This book by Zenón Franco about the games of Robert (“Bobby”) James Fischer uses the “Move-by-Move” system, which is ideal for both learning and teaching chess. The book is based on a question-and-answer format to involve the reader and is therefore ideal training material.
Bobby Fischer revolutionised chess in the twentieth century. Thanks to his dazzling career and his demands for better conditions for players, chess was popularised and was converted into a professional activity with many offshoots. Fischer’s practically single-handed struggle to overthrow Soviet domination of the world of chess is an achievement difficult to match.
To fairly experienced chessplayers, some of Fischer’s games will already be well-known, or at least familiar, but memories of many of these games are likely to be hazy, so that taking a fresh look at them, using the Move-by-Move method, is likely to be very beneficial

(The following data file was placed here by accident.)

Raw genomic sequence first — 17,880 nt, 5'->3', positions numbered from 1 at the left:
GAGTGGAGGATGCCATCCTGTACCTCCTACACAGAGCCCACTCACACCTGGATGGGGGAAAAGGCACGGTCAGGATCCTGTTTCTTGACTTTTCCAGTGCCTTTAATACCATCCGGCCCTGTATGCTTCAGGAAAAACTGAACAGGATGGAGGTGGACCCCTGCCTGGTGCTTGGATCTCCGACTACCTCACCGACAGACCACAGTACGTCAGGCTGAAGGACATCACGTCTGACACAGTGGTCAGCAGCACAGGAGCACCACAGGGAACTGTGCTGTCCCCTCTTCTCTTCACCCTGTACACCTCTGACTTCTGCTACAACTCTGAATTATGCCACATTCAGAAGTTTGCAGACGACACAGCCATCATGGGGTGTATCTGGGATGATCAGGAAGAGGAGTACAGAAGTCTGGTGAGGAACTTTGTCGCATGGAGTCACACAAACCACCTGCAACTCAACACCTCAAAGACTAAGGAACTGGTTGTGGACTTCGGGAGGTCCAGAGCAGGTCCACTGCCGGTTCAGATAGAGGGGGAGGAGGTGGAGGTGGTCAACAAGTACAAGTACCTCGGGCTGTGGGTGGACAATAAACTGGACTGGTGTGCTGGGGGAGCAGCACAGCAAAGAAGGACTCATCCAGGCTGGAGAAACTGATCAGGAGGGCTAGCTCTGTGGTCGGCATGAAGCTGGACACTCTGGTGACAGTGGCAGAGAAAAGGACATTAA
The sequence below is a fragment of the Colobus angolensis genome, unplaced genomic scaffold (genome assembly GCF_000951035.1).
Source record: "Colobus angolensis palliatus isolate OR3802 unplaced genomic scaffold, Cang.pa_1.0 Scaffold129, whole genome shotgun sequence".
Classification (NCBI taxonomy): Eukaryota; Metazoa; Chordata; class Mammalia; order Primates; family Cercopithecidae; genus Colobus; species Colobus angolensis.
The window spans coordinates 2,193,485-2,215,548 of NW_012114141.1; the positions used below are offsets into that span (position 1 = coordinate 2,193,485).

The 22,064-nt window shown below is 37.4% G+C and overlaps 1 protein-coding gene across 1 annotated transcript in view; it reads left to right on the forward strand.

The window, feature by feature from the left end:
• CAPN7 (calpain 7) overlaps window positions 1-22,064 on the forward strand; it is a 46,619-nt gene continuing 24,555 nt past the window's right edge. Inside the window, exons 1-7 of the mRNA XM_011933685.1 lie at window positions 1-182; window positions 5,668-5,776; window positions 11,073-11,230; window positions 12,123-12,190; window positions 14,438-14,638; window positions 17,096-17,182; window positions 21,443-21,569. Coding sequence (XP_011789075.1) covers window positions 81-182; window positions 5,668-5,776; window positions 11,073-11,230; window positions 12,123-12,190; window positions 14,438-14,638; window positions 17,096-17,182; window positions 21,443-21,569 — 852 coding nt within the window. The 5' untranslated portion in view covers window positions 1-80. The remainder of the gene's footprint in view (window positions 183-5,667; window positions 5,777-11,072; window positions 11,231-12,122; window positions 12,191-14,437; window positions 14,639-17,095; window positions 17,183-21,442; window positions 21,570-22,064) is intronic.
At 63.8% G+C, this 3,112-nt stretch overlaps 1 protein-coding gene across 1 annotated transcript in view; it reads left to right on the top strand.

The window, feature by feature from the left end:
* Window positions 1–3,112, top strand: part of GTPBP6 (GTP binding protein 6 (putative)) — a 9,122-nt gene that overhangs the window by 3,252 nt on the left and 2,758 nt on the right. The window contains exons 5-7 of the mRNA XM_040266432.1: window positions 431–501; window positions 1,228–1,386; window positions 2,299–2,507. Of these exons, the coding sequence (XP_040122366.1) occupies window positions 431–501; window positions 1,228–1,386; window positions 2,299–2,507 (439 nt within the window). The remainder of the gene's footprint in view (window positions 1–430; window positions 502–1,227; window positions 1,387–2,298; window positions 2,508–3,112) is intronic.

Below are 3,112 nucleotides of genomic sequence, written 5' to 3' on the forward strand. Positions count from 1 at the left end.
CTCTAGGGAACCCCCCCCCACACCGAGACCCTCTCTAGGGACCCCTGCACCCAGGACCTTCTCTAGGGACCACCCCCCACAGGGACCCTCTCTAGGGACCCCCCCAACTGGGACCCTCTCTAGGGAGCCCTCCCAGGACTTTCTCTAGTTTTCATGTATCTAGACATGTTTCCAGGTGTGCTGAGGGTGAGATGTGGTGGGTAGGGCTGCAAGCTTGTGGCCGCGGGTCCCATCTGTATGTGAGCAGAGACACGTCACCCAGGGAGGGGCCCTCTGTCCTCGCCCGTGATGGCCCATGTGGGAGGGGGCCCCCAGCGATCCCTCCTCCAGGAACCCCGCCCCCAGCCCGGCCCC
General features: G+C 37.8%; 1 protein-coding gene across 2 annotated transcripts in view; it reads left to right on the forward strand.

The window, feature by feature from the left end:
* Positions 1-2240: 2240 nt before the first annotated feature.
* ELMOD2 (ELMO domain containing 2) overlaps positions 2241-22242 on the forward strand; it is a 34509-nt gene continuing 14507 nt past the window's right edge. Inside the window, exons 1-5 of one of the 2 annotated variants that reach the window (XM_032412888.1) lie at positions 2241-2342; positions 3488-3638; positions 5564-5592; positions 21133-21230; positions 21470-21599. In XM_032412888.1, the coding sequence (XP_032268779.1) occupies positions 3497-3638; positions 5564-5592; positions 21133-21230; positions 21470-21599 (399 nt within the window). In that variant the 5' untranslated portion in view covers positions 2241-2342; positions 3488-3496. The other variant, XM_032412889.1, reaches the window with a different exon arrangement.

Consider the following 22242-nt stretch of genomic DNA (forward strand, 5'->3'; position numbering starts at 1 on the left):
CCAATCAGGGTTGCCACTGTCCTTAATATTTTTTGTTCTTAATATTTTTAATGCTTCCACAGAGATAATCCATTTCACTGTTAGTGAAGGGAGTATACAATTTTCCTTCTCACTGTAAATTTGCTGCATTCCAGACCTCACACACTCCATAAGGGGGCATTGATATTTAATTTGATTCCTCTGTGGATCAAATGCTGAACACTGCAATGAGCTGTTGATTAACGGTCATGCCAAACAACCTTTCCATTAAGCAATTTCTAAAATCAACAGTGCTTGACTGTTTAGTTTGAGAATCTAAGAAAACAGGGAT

As usual, Franco is keen to highlight the practical aspects of competitive chess, since we are playing, not against computers, but against human beings like ourselves, who make mistakes, like or dislike the position, get tired etc.
This is a chess book, not a biography, but it includes interesting anecdotes from Fischer’s tournaments in Argentina which will probably be new to readers.